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As 360 feedback systems and processes becomes more mainstream, many HR Consultancies struggle with the issue of how and when to add it to the "toolkit" that they offer to their clients. In this article we will consider these issues by examining four areas where the use of 360 Feedback is gaining momentum with consultancies.
Leadership & Management Development There is no single paradigm that defines leadership for organisations (otherwise many of us would be out of job). Although different expert and academic sources will argue over the merits of one model of leadeship or another, there is generally common agreement that leadership is situational. There is however also fairly common agreement upon the basic competencies and best practices that comprise leadership and management. The issue is how best to translate best practice in any particular organisation.
360 Feedback enables an organisation to define the situational model of leadership by taking the standard competencies and defining behaviours for them that are specific to the culture within the company. In this way detailed, relevant feedback can be obtained at both an individual and organisational level. It is a great starting point to any intervention or programme for development because it provides specific and relevant feedback to individuals so that they can more effectively focus their development.
It also provides normative data for HR professionals within organisations to assist in defining and budgeting for training needs together with providing an ongoing tool for monitoring overall progress.
One of the classic problems for any ethical organisation is that of separating out the ever increasing burden of "forced" leadership, in terms of corporate governance, state legislation, financial services monitoring etc from the "freedom to breathe" that will allow them to innovate, create and overcome competition in their market. This in turn can often lead to frustration and conflict in executive meetings. To make matters worse many directors of companies are unclear as to their legal responsibility. Most companies overcome this by separating executive and director meetings.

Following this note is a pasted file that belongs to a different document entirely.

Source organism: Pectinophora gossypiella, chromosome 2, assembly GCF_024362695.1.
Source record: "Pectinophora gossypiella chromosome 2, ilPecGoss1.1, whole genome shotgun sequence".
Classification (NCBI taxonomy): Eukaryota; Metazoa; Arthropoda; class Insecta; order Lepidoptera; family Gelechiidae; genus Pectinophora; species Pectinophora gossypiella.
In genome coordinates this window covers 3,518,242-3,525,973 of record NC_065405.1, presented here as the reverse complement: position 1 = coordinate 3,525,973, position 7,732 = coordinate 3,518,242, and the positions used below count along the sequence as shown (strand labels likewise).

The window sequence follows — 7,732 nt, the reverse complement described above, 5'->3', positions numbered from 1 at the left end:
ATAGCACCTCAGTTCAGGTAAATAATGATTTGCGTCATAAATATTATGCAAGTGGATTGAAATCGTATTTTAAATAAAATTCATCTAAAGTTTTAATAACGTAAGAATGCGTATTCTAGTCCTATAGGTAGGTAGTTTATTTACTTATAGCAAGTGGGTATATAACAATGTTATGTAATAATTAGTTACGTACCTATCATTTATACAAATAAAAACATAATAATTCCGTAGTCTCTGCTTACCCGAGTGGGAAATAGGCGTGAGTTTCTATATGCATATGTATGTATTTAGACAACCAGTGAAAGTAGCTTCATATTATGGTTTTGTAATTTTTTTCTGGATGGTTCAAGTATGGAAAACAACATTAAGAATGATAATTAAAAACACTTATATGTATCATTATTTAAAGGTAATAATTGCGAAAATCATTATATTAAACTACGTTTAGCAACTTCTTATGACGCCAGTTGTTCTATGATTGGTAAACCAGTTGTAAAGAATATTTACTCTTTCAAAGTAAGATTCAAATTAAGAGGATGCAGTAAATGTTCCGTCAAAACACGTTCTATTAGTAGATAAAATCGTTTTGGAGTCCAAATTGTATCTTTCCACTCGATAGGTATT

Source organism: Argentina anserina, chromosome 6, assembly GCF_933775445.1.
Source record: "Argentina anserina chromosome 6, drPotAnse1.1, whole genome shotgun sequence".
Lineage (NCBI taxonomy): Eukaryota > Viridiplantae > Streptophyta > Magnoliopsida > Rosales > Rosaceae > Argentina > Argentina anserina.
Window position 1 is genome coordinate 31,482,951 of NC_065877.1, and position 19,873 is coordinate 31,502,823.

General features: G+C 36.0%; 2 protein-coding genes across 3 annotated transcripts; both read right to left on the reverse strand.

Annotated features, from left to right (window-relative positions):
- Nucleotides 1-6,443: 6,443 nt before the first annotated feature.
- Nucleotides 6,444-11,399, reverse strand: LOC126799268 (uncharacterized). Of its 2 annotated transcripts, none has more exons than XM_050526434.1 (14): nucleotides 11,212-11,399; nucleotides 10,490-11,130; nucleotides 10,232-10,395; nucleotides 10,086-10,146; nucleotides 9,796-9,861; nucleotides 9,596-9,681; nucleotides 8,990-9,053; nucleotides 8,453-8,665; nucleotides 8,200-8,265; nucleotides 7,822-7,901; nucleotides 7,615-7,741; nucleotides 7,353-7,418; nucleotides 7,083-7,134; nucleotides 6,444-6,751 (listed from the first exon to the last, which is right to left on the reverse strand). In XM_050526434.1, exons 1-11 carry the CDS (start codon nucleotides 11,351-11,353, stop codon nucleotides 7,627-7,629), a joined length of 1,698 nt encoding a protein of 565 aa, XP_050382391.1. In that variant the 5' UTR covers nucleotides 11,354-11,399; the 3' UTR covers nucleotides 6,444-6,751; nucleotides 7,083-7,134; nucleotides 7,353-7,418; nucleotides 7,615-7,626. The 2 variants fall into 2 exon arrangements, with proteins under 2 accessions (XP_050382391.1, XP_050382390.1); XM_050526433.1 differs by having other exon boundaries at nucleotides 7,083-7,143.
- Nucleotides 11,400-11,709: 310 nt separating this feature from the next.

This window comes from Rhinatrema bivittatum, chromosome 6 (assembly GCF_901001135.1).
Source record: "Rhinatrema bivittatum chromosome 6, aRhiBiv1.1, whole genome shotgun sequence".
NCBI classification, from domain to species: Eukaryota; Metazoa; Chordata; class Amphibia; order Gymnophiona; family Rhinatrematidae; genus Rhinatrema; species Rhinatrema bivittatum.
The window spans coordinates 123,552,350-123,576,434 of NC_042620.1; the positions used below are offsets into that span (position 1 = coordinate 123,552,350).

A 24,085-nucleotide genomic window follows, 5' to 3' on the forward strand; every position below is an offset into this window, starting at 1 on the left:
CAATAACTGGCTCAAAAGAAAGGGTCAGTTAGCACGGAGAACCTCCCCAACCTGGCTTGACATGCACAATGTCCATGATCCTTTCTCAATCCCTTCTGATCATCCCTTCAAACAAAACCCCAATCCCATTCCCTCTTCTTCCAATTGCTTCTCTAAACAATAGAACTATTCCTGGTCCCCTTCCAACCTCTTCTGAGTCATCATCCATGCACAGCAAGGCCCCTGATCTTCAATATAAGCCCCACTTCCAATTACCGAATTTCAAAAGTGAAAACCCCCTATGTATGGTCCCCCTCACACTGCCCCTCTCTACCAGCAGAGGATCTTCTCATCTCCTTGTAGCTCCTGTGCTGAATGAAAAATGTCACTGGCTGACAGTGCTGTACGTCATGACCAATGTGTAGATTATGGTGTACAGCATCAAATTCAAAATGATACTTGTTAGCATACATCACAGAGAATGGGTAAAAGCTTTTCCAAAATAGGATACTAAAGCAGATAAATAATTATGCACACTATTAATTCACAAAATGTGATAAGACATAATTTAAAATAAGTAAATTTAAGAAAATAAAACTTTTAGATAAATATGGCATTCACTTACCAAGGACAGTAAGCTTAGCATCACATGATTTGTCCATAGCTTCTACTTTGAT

Director roles are fairly well defined and homogenous and, apart from different national legislative differences, can be easily monitored via a standard set of competences and behavours (the big mistake that many companies make is that they do not actually separate and monitor directorial behaviours from executive behaviours). Executive leadership is situational and while the competencies may the same from one company to the next, the behaviours will vary significantly.
HR consultants who recognise these issues can provide more appropriate interventions by including both generic Board Competence frameworks together with customisable Executive and Management frameworks that can be configured to obtain the best possible feedback for their clients.
The use of 360 Feedback tools for individual coaching and mentoring is one of the fastest growing areas of 360 use. Coaching is a formidable form of intervention to assist individuals to articulate and focus on what is important to their personal and career development and then support them to achieve the goals they set over a period of time.
360 Feedback can be used at three points within a coaching/mentoring intervention.
We have already seen how 360 feedback software is used to add value at both an organisational and individual level. By using a subtle variation on the terminology for feedback providers it can also be extremely useful as a catalyst in Team Development Programmes.
We have recently had two experiences relayed to us where consultants have successfully used 360 degree feedback form as an intervention tool to "get a prospect off the fence". One specific example from quite a large consultancy is of a prospectively large piece of development work that had put out for tender. The consultancy went through the loopholes of meeting with the client on several occasions. It became apparent to our client that the although the budget was there, the potential client did not have clear understanding or agreement of the what they really needed.
After several months and no real movement (so nothing new there then?), they decided to risk a short (in this case loss leading) 360 Feedback exercise with the board and executive team to obtain some metrics on current performance. By highlighting common areas of development need within the board they managed to overcome the inertia and uncertainty that had been prevailing for months. The total exercise cost them in the region of £500 and a days consultancy, for which they have to date booked in excess of £25,000 in development fees.